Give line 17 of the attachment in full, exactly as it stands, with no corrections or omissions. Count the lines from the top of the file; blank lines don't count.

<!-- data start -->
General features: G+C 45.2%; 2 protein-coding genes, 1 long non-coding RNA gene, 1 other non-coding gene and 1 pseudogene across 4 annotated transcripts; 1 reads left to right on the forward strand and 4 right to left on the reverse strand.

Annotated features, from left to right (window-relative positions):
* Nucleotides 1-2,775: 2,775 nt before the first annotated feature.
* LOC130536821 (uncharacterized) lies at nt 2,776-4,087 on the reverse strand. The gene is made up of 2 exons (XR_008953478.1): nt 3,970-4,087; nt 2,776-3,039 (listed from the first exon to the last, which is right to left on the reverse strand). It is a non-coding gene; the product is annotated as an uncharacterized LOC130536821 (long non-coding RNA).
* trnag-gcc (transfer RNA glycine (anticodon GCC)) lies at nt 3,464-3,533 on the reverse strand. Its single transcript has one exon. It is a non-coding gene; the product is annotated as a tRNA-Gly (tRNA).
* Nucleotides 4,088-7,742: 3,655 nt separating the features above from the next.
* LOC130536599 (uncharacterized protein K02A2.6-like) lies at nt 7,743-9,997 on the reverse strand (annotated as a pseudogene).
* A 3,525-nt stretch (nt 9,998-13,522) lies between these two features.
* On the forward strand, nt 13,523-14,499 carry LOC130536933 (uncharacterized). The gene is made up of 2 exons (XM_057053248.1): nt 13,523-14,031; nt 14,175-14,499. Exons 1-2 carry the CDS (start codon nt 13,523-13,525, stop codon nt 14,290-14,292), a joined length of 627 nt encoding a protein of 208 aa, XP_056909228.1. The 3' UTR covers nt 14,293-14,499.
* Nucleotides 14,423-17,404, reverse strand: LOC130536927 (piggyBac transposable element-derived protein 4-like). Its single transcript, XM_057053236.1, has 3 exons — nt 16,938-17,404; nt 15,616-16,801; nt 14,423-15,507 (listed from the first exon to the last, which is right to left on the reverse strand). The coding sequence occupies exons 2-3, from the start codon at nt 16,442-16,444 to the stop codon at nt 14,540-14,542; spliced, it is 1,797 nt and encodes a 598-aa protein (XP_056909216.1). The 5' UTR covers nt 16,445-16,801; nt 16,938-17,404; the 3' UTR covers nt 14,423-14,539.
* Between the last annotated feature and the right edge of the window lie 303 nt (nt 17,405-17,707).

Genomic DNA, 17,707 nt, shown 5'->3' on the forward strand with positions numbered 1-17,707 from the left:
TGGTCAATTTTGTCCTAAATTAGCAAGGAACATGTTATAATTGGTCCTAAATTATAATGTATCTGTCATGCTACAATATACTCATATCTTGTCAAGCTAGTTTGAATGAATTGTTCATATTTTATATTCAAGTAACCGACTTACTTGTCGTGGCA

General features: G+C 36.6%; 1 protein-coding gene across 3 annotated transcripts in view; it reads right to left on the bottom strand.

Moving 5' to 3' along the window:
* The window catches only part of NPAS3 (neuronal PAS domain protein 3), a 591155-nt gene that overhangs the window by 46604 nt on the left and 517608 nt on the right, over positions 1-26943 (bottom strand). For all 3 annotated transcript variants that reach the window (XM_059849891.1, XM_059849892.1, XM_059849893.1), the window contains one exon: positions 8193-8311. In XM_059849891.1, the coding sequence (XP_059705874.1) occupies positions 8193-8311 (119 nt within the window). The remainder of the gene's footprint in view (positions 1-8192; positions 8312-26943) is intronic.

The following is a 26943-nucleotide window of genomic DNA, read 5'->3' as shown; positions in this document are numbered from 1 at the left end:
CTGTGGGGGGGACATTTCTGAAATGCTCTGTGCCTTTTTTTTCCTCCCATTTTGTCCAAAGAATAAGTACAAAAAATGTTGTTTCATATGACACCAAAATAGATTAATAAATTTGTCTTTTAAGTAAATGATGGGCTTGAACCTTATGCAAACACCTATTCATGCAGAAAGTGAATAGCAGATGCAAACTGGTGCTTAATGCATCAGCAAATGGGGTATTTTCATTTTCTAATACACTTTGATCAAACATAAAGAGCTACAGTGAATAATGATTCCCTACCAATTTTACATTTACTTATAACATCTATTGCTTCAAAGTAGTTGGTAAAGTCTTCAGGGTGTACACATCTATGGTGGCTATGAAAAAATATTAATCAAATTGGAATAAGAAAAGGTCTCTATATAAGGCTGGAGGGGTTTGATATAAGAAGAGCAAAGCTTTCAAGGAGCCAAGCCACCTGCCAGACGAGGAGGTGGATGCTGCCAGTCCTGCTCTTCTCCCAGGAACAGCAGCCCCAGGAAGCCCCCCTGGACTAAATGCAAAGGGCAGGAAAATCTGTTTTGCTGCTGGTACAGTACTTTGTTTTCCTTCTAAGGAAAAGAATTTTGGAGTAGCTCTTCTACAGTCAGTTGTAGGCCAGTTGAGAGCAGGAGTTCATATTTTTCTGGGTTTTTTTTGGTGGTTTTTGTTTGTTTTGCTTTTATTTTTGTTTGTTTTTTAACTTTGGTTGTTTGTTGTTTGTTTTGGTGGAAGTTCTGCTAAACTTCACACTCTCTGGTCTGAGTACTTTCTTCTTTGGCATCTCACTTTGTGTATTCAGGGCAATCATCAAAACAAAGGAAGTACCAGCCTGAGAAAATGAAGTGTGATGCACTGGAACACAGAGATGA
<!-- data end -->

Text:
The following is a 26943-nucleotide window of genomic DNA, read 5'->3' as shown; positions in this document are numbered from 1 at the left end: